2017
If this agenda got passed in full detail and the business took the incentive, the tax rate would become 5 percent. All 25 of these employees would now earn $12.30 per hour. All other costs stay the same, revenue increased to $2.5 million due to the increased productivity from paying the extra wage. The business now pays $125,000 in taxes. The total cost of employees is now $590,400. The total cost is now $1,115,400 per year, or 44.62 percent. The business now wants to expand. Income tax revenue from the workers is now $53,136 (+$13,176).

2018
The business expands its manufacturing to a eastern Oregon in efforts of helping the economy in the rural parts. In order to keep its 5 percent business tax, it maintains its $12.30 per hour starting wage, which is 33 percent higher than minimum wage. It hires 20 workers to manufacture and sell its products. Due to the expansion, business has started to come over the border from Idaho. The business now has a revenue of $4.5 million due to the increased demand. The tax rate is still 5 percent because the expansion didn’t happen with the wage because. The amount paid in taxes was $225,000. 45 workers cost $1,062,720. All other costs increased by 40 percent, which is low due to cost cutting manufacturing methods. This cost is now $560,000.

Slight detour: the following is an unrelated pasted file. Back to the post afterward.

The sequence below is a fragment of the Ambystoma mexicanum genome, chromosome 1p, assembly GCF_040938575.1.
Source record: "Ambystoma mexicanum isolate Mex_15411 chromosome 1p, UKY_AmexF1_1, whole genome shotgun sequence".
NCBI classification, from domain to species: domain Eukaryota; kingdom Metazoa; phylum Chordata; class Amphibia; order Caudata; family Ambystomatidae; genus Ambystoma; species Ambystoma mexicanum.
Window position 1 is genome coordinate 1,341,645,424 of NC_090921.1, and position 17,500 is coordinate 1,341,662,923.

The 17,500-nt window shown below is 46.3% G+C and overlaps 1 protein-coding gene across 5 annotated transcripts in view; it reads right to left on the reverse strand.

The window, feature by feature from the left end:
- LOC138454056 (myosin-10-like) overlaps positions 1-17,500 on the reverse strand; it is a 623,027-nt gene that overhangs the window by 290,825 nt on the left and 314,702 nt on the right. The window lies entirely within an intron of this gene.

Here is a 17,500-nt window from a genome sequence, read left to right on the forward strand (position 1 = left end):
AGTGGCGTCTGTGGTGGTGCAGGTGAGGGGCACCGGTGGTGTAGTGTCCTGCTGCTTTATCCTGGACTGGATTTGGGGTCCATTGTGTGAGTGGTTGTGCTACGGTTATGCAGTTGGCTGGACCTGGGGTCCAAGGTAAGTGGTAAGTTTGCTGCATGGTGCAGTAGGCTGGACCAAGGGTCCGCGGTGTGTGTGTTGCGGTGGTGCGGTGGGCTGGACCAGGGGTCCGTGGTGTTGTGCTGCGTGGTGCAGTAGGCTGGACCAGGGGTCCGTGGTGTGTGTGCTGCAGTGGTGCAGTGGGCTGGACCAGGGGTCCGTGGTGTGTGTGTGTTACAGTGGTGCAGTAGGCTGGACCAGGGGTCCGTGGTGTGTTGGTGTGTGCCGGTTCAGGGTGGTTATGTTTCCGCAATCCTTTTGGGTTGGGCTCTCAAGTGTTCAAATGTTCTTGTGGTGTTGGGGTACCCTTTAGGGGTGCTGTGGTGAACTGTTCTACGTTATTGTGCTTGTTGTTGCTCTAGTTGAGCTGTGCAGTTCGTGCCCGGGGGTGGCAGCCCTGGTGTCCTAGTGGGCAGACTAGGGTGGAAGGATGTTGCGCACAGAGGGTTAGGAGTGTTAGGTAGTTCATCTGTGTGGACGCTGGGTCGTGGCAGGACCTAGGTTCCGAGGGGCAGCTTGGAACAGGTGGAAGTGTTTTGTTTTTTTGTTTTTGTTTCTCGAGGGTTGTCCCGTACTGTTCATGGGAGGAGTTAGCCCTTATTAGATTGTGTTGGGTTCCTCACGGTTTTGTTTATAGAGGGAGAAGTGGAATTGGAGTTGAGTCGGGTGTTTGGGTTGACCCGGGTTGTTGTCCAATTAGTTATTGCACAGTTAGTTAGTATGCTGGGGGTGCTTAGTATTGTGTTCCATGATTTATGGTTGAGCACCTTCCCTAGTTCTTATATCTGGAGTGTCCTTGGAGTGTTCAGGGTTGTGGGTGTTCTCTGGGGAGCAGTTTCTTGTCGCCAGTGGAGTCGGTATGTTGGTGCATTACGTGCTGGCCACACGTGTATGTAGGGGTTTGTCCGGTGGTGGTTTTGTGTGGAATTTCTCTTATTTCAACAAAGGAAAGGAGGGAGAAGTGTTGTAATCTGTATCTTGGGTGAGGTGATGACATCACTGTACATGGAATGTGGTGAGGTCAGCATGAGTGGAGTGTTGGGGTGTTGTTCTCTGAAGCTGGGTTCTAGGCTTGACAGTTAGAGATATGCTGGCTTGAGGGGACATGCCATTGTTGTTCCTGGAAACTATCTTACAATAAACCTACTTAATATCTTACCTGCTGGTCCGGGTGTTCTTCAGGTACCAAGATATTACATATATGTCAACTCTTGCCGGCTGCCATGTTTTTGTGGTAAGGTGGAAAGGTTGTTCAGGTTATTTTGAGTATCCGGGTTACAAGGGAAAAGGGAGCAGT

The business now has a total cost of $1,847,720, or 41.06 percent. The income tax revenue generated by the workers is now $95,644.80 (+$42,508.80).

2016 Income Tax Revenue: $39,960
2018 Income Tax Revenue: $95,644.80
TOTAL INCREASE: $55,684.80

If this exact example happened amongst 1,000 businesses, 20,000 Oregonians would be employed and earn higher than minimum wage. Income tax revenue would increase by $55.685 million. More importantly, businesses would have lower tax rates and can continue to reinvest money back into Oregon. In addition to this, rural Oregon would be rejuvenated and no longer in poverty.